Virtually every new data release confirms Australia’s economic demise under Prime Minister Morrison and Treasurer Frydenberg. Alan Austin updates the tally of disastrous outcomes.
INFRASTRUCTURE INVESTMENT IS at an all-time low. As is Australia’s net worth and its global ranking on economic growth. Tax-free corporate profits are at an all-time high.
The following fresh records of economic failure follow the first ten documented last month.
11. Household spending decline
For the first time, Australia’s ever-growing population spent less last year than the year before. This has never happened since the Bureau of Statistics (ABS) began tracking this in 1989 and probably not since the Great Depression of the 1930s.
Household consumption fell from $1,095 billion in 2019 to $1,041 billion in 2020, despite booming corporate profits and the Morrison Government handing out squillions to its mates. That was even lower than the $1,063 billion spend in 2018.
12. Record corporate profits untaxed
More than 140 big Australian and foreign companies – income above $100 million – reported $10.7 billion in taxable income in 2018-19, but paid no company tax. That is up from 129 corporations with untaxed profits of $4.5 billion in 2013-14.
13. Students forced to work part-time
Through most of the Howard, Rudd and Gillard years, full-time students required to work fluctuated between 16% and 20.9% of the population. It hit a fresh record high of 22.4% in June 2018, then broke 23% in March this year. This peaked at 24.8% in May.
14. Full-time female students obliged to work part-time
This is much worse for women than men. The highest percentage of men aged 15 to 24 in full-time studies obliged to earn a living was 21.5% in June this year. The highest for women was 29% in May.
Inevitably this compromises the academic achievement of young Australians.
15. Seniors in their 70s and 80s forced back to work
From 2011 to 2016, the percentage of elderly citizens in the workforce stayed steady at around 12%. This surged in 2018, reaching an all-time high last February of 15.6%.
The principal cause is poverty due to declining pensions and rising costs.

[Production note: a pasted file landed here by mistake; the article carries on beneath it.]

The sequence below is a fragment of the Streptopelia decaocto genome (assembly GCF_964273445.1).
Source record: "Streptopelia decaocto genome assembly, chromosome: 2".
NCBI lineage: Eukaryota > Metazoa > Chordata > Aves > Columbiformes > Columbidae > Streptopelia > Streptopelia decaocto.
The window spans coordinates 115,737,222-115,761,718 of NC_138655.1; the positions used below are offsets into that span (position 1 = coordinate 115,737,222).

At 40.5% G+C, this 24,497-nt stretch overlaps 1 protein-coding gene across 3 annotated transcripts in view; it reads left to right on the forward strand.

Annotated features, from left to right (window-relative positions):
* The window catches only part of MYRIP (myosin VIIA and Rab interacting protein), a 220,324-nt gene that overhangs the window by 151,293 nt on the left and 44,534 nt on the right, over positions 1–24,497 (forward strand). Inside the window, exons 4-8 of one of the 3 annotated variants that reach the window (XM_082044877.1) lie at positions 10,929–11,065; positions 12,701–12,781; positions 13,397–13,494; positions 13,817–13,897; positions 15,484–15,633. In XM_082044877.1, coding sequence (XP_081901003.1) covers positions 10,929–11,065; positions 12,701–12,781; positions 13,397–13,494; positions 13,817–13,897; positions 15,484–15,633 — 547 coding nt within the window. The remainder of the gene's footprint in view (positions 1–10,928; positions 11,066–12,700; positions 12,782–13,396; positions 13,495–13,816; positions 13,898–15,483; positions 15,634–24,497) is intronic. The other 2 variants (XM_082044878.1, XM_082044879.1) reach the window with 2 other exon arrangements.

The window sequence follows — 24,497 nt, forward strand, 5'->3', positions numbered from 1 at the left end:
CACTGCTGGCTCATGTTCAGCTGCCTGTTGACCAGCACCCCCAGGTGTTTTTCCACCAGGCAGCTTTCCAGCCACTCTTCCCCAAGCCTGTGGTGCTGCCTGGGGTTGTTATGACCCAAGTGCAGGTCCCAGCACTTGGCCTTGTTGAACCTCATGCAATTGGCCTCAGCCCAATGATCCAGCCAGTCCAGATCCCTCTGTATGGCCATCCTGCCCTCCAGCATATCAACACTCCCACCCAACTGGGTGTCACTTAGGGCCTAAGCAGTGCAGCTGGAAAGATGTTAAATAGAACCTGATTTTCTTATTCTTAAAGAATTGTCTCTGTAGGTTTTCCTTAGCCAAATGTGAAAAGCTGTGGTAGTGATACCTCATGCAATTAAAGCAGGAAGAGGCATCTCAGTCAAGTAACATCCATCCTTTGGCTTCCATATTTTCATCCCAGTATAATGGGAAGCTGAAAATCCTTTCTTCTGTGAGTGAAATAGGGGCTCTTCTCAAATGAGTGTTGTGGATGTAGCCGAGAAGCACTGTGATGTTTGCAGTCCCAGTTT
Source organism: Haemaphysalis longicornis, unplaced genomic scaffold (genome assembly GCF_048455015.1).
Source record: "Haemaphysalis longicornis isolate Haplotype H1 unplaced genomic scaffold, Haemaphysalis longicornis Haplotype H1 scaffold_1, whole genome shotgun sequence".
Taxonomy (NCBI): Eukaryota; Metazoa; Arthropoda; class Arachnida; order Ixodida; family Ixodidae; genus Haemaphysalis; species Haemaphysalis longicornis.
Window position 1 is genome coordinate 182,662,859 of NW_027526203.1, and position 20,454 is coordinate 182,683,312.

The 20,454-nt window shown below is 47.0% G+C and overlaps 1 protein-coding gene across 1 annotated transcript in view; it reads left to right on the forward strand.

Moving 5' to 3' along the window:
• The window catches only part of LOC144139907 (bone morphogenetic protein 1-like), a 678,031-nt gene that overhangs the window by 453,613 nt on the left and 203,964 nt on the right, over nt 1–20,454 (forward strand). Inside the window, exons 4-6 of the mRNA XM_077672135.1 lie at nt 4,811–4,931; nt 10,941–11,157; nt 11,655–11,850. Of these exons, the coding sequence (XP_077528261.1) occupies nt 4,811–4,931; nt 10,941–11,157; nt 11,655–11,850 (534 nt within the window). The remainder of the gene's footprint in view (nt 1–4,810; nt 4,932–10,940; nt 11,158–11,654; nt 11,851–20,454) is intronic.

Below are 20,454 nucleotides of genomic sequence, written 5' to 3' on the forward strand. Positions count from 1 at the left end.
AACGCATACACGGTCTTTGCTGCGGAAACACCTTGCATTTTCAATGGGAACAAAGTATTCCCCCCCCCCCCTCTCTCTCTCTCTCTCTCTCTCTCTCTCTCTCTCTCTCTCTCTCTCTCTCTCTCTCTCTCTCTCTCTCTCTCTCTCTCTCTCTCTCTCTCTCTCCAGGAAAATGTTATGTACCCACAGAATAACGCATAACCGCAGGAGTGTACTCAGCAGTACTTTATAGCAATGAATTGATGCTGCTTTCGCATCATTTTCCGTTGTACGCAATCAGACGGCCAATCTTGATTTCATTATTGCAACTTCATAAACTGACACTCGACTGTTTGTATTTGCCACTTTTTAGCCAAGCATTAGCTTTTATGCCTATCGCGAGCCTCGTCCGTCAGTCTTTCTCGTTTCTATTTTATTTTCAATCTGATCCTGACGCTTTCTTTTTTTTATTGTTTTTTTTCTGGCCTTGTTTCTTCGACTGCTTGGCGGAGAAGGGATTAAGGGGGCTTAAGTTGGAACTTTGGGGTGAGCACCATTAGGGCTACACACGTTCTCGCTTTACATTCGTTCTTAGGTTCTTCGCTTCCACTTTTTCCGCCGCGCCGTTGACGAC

16. Record size of the public service
ABS data shows government jobs steady at around 1.5 million from 2014 until mid-2016. That was between 12.3 and 12.9% of the workforce.
By early 2017 this had crept above 1.7 million, despite promises to “trim the public service”. It peaked in August 2020 at 1.97 million, up to 15.3% of all workers.
17. Productivity stalled
A streak of 17 quarterly rises in productivity began in June 2011 under former Prime Minister Julia Gillard. This ended in mid-2015, after two failed Coalition budgets.
Since September 2018, under Morrison, six out of 11 quarters have recorded a productivity decline. This has not happened since 1991. Twice under Morrison productivity fell relative to the level three years earlier. This has happened only once before, in 1990.
18. Lowest infrastructure investment
From the earliest ABS data in 1986 until the Coalition was elected in 2013, the percentage of the nation’s gross domestic product (GDP) spent annually on construction averaged 6.6%. The highest was 10.04% in 2013, the lowest was 4.83% in 2001.
This hit a new all-time low in Morrison’s first year, 2019, of 4.72%. It fell again last year to 4.48% and slumped to a fresh nadir of 4.27% this year.
That this has happened during a recession – when infrastructure spending is often the major strategic remedy – is inexcusable.
19. Worst collapse of net worth
Net worth was a positive value for several years before the Global Financial Crisis (GFC) necessitated extensive borrowing. Under Labor, net worth fell to a low of negative $252 billion in 2011-12, which was 16.8% of GDP. It recovered substantially in 2012-13 to 13.5% of GDP, and was forecast to return to positive values soon thereafter.
Borrowings deepened under the Coalition, however, and net worth continued to plummet disastrously. This is despite the global boom and surging exports.
New record lows in net worth were reached in 2015, 2016, 2019 and 2020. The all-time worst was in January this year at negative $781.1 billion, or 39.2% of GDP.
20. Lowest ranking on economic growth
As shown last week, Australia’s quarterly GDP growth collapsed in the second quarter this year to rank 31st among the 34 developed OECD member countries which had reported to that time.
Since then, two more countries have released their data. Australia now ranks 33rd out of 36, the lowest in history. In 2009, under Labor, Australia had the highest ranking in the OECD.
These add to the list of “worst-ever” outcomes IA began last month:
- Australia’s worst recession since records have been kept;
- Greatest waste of any government program on record;
- Deepest budget deficits on record;
- Greatest increase in gross debt since World War II;
- Greatest increase in net debt since World War II;
- Lowest rate of wages growth since records have been kept;
- Record profits as a percentage of national income;
- Lowest rate of company tax and fringe benefits paid relative to profits on record;
- Worst sustained retail slump since records have been kept; and
- Worst manufacturing collapse on record.
An indictment on the Government and mainstream media
This series confirms three realities. First, the Morrison Government is generating the worst economic outcomes on record for most Australians. Second, Australia should still have the world’s best economy, as it did under Labor. And third, Australia’s mainstream economics reporters, with a few exceptions, refuse or fail to report these results accurately.
Alan Austin’s defamation matter is nearly over. You can read the latest update here and contribute to the crowd-funding here. Alan Austin is an Independent Australia columnist and freelance journalist. You can follow him on Twitter @alanaustin001.
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